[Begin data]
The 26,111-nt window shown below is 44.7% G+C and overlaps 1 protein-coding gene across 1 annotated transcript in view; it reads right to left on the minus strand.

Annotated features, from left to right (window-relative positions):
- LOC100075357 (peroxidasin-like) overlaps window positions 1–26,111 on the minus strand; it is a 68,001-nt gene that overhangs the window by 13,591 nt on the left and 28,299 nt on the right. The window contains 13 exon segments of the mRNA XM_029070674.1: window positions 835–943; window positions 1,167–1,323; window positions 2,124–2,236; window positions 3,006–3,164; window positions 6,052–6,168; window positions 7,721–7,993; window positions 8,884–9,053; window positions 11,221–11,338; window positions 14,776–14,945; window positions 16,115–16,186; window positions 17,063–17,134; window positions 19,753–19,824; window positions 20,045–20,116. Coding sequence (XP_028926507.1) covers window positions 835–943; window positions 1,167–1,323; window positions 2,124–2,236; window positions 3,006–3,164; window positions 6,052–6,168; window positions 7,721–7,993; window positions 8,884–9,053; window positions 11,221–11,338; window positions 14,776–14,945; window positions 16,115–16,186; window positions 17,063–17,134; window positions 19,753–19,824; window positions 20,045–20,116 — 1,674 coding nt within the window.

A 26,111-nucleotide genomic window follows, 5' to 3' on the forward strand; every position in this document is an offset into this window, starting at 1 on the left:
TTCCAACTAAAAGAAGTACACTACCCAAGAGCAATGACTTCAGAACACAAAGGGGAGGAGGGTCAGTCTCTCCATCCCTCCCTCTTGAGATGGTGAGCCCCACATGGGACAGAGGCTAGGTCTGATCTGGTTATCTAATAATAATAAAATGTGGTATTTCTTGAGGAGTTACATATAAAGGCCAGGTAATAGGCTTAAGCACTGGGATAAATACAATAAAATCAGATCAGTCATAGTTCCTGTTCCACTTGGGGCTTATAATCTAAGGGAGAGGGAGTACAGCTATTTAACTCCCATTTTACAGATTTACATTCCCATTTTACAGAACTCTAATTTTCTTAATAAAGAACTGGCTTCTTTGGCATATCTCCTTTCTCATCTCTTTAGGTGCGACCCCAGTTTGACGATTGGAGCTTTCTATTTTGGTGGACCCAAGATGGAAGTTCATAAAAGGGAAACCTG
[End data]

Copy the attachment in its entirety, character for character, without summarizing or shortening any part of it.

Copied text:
The 26,111-nt window shown below is 44.7% G+C and overlaps 1 protein-coding gene across 1 annotated transcript in view; it reads right to left on the minus strand.

Annotated features, from left to right (window-relative positions):
- LOC100075357 (peroxidasin-like) overlaps window positions 1–26,111 on the minus strand; it is a 68,001-nt gene that overhangs the window by 13,591 nt on the left and 28,299 nt on the right. The window contains 13 exon segments of the mRNA XM_029070674.1: window positions 835–943; window positions 1,167–1,323; window positions 2,124–2,236; window positions 3,006–3,164; window positions 6,052–6,168; window positions 7,721–7,993; window positions 8,884–9,053; window positions 11,221–11,338; window positions 14,776–14,945; window positions 16,115–16,186; window positions 17,063–17,134; window positions 19,753–19,824; window positions 20,045–20,116. Coding sequence (XP_028926507.1) covers window positions 835–943; window positions 1,167–1,323; window positions 2,124–2,236; window positions 3,006–3,164; window positions 6,052–6,168; window positions 7,721–7,993; window positions 8,884–9,053; window positions 11,221–11,338; window positions 14,776–14,945; window positions 16,115–16,186; window positions 17,063–17,134; window positions 19,753–19,824; window positions 20,045–20,116 — 1,674 coding nt within the window.

A 26,111-nucleotide genomic window follows, 5' to 3' on the forward strand; every position in this document is an offset into this window, starting at 1 on the left:
TTCCAACTAAAAGAAGTACACTACCCAAGAGCAATGACTTCAGAACACAAAGGGGAGGAGGGTCAGTCTCTCCATCCCTCCCTCTTGAGATGGTGAGCCCCACATGGGACAGAGGCTAGGTCTGATCTGGTTATCTAATAATAATAAAATGTGGTATTTCTTGAGGAGTTACATATAAAGGCCAGGTAATAGGCTTAAGCACTGGGATAAATACAATAAAATCAGATCAGTCATAGTTCCTGTTCCACTTGGGGCTTATAATCTAAGGGAGAGGGAGTACAGCTATTTAACTCCCATTTTACAGATTTACATTCCCATTTTACAGAACTCTAATTTTCTTAATAAAGAACTGGCTTCTTTGGCATATCTCCTTTCTCATCTCTTTAGGTGCGACCCCAGTTTGACGATTGGAGCTTTCTATTTTGGTGGACCCAAGATGGAAGTTCATAAAAGGGAAACCTG